Our Holy Fathers appointed this commemoration before the beginning of Great Lent to demonstrate how beneficial the medicine of fasting is to human nature and how shameful are gluttony and disobedience by an example of the results of each. They set before us the example of Adam, the first formed man. Skipping over the detailed account of the innumerable things made for him in the world, they give a clear, case-in-point demonstration of how many evils he suffered – and hence introduced into our nature – from neglecting to fast for only a short time. Furthermore, they show that the first precept of God given to mankind was the ideal of fasting. By not keeping this precept but yielding instead to his stomach, or rather to the serpent-deceiver by the agency of Eve, Adam not only failed to become God, but he also brought death upon himself and communicated this sickness to the entire human race. In order to remove the first Adam’s indulgence, the Lord fasted forty days, thus obeying the commandment of fasting. This was the origin of the forty-day Fast of Great Lent. It was instituted by the Holy Apostles so that, if by means of Great Lent we keep the Fast, unlike Adam who did not, we might again enjoy the incorruptibility that he lost.
On this day we commemorate all the holy men and women who have shone forth in the ascetic life.
The God-bearing Fathers, having made us ready for the course of the Fast by gently instructing us by means of the two preceding Sundays, have thus led us away from luxury and satiety. They have instilled in us the fear of the future Judgment and purified us in advance – as is right – by means of Cheesefare week. Furthermore, they have wisely inserted the two intervening weeks of partial fasting so as to prepare us little by little for the full fasting which will begin next Monday.
Οn this day we commemorate the Second Coming of our Lord Jesus Christ, the righteous Judge.
The most-godly Fathers placed the present commemoration of the Second Coming of Christ after the two parables of the preceding Sundays so that no one, having learned of God’s love for mankind, might lead a life of negligence, saying to himself, “God loves mankind, and when I finally cease sinning, everything will go easily.”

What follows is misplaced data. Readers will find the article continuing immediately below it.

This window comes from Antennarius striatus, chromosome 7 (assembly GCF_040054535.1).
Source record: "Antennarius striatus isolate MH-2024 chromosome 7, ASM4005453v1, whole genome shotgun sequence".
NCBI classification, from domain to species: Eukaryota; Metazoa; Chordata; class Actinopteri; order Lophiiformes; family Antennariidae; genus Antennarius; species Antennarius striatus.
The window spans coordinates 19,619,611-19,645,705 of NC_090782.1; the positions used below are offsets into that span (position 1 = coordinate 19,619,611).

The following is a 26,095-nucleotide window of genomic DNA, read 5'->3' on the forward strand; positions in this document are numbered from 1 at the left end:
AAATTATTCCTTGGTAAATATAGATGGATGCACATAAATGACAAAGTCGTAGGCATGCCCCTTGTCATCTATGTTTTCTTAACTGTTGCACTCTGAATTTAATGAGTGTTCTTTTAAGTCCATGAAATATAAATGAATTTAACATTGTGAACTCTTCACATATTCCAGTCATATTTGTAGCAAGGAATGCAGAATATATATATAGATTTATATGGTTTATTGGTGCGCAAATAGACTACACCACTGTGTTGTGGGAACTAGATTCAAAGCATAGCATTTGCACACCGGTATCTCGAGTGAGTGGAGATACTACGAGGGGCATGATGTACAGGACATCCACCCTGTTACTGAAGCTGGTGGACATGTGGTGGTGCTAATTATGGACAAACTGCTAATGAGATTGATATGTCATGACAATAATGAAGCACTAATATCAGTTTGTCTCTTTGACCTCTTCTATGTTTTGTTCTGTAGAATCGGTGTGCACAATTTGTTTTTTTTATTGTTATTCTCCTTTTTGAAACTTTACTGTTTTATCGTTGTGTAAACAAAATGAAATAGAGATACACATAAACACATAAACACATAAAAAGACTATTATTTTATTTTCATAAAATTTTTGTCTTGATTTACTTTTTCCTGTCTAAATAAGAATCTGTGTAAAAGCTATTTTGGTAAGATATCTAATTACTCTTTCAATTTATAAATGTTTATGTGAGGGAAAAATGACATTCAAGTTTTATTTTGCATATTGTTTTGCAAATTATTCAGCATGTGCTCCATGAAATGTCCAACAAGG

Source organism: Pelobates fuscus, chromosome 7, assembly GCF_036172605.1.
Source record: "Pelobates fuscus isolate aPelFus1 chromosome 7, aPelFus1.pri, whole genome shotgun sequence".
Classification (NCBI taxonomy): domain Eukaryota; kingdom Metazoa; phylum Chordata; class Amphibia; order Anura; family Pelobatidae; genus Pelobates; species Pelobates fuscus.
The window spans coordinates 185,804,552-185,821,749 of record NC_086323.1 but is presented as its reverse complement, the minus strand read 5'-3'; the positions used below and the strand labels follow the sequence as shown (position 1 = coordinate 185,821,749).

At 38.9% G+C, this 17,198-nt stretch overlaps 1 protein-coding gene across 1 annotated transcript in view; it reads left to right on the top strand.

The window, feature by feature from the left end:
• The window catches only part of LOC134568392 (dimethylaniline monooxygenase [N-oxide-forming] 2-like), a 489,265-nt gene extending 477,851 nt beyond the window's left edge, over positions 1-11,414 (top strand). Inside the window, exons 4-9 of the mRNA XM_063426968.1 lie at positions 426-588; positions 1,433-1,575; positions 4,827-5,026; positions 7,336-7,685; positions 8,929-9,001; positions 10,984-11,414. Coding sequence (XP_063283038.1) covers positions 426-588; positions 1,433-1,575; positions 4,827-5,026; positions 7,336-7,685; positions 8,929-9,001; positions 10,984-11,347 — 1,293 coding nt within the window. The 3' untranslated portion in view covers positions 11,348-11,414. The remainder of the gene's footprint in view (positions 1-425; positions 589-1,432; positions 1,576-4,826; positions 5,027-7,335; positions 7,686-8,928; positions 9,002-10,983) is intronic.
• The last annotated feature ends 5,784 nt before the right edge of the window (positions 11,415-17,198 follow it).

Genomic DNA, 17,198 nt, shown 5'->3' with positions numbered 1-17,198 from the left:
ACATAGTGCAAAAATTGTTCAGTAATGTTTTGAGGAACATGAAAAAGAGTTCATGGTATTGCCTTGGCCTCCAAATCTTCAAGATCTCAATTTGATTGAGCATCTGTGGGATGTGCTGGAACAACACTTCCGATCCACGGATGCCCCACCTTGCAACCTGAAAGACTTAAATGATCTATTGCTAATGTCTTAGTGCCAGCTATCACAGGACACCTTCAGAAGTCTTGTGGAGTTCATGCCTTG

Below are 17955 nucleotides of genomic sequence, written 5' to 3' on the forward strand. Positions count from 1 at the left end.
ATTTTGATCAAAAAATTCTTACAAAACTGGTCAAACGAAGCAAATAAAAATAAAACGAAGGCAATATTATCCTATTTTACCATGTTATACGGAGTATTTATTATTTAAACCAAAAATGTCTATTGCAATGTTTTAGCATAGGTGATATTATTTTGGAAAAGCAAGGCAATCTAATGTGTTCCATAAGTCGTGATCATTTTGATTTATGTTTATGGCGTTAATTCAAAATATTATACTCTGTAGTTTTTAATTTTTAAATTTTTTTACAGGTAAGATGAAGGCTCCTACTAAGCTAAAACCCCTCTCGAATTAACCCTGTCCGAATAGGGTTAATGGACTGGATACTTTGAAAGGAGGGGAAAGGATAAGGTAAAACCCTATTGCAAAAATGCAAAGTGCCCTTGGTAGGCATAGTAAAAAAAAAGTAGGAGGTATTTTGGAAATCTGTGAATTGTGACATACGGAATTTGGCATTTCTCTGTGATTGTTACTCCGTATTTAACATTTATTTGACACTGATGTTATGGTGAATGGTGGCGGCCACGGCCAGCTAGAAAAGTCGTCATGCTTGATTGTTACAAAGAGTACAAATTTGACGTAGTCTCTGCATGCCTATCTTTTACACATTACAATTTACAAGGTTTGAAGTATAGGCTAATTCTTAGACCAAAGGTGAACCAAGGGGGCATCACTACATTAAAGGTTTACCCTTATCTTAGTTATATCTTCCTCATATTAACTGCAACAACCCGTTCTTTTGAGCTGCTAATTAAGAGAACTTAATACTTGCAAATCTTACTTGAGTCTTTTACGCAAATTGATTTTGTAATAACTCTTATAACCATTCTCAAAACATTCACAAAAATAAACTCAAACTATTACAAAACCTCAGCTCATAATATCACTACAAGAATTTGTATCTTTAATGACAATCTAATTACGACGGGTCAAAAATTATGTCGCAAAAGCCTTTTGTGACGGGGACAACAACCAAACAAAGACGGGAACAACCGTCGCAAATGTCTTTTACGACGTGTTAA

Hence, they appointed the remembrance of that fearful day in order to frighten the negligent with the thought of death and the anticipation of the future torments and rouse them to the acquisition of virtue so that they will not merely trust in God’s love for man but also bear in mind that He is a just Judge who rewards everyone according to his deeds.
On this day, Soul Saturday, according to the order instituted by our Holy Fathers, we call to remembrance all those who have died from the beginning of the ages in faith and in the hope of the resurrection and of life eternal.
The present commemoration of the dead is based on the reality that many of our fathers and mothers, brothers and sisters died under such circumstances that funeral prayers and normal memorial services could not be offered for them. Either in a foreign land or on the seas, on impassable mountains or in gulfs or precipices, through starvation or diseases, in wars, in fires, or during earthquakes, and in so many other ways, perhaps in poverty or in need, our known and unknown brothers and sisters in Christ did not enjoy the chanting and necessary spiritual care. Therefore, our Holy Fathers, moved by their love for humanity, appointed the present celebration to take place in the Church everywhere, having received this from the Holy Apostles, so that all who have died through various mishaps or accidents may be remembered together, for the benefit of their souls. There is great profit to the soul from these memorials in the Church. This is the first reason.